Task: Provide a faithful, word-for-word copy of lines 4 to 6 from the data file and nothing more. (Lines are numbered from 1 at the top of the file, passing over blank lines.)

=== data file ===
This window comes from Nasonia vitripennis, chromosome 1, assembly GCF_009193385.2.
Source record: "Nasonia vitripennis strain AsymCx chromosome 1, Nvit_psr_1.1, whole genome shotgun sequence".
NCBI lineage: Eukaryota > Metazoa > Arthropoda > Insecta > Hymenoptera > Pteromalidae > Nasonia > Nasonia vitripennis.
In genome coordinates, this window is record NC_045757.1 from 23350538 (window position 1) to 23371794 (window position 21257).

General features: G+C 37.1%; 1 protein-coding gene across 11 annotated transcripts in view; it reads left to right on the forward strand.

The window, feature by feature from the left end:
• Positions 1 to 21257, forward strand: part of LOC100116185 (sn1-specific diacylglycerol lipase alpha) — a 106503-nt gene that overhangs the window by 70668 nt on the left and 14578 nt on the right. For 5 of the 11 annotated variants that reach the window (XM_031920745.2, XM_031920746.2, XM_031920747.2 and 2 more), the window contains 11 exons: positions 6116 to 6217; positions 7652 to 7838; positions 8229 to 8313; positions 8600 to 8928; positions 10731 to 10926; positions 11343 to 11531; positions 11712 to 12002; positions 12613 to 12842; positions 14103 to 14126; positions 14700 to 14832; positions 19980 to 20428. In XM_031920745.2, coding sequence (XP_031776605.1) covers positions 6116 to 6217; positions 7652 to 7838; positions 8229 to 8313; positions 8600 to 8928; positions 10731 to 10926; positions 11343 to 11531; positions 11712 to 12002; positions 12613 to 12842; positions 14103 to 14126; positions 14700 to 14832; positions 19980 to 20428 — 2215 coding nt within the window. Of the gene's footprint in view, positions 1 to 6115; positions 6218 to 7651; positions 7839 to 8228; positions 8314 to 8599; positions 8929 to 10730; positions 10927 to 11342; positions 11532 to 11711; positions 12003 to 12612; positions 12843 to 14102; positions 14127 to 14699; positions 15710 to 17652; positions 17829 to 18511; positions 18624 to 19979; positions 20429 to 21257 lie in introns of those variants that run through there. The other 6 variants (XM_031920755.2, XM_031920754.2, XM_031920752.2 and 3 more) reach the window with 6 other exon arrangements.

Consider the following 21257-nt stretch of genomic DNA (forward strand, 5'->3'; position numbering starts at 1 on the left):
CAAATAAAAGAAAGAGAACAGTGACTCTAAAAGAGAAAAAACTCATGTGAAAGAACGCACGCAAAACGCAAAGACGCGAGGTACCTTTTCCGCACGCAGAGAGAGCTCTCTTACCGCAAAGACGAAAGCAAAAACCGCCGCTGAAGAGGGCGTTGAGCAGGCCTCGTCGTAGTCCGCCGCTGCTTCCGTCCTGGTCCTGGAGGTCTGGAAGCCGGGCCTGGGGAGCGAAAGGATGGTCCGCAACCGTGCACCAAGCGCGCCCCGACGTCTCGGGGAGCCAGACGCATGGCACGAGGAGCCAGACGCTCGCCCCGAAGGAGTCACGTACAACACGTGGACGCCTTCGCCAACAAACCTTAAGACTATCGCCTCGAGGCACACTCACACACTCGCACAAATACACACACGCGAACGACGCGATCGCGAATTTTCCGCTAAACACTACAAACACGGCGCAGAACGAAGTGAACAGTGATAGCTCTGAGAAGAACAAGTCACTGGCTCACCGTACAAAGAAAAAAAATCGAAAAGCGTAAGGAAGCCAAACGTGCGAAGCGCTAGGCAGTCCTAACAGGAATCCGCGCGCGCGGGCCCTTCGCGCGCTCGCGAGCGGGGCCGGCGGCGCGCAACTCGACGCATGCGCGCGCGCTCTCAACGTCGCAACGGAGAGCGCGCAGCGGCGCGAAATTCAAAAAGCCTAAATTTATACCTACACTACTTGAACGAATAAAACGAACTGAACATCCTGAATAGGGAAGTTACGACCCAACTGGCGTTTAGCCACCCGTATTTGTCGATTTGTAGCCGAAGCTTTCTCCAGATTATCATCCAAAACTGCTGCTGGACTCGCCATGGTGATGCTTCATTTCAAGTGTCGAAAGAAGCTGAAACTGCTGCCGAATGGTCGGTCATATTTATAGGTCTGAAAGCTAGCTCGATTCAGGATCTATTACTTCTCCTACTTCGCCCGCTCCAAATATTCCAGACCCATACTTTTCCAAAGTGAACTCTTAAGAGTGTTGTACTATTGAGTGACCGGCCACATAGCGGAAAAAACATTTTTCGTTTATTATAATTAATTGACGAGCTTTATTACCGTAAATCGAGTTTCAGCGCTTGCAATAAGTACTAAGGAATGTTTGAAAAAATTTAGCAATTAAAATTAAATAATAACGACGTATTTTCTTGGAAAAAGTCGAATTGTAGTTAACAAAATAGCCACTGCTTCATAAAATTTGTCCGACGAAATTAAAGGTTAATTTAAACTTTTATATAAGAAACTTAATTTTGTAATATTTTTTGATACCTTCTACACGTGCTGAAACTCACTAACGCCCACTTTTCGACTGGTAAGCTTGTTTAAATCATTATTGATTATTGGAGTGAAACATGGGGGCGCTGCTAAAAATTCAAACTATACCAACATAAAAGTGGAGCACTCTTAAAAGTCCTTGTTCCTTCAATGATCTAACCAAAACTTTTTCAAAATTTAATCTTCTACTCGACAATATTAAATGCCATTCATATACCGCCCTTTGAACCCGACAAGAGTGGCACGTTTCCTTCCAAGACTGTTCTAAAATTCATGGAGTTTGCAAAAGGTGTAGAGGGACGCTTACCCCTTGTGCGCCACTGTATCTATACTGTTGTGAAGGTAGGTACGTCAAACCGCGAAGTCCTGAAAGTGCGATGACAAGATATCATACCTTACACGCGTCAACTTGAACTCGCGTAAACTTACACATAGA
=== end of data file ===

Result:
In genome coordinates, this window is record NC_045757.1 from 23350538 (window position 1) to 23371794 (window position 21257).

General features: G+C 37.1%; 1 protein-coding gene across 11 annotated transcripts in view; it reads left to right on the forward strand.

The window, feature by feature from the left end: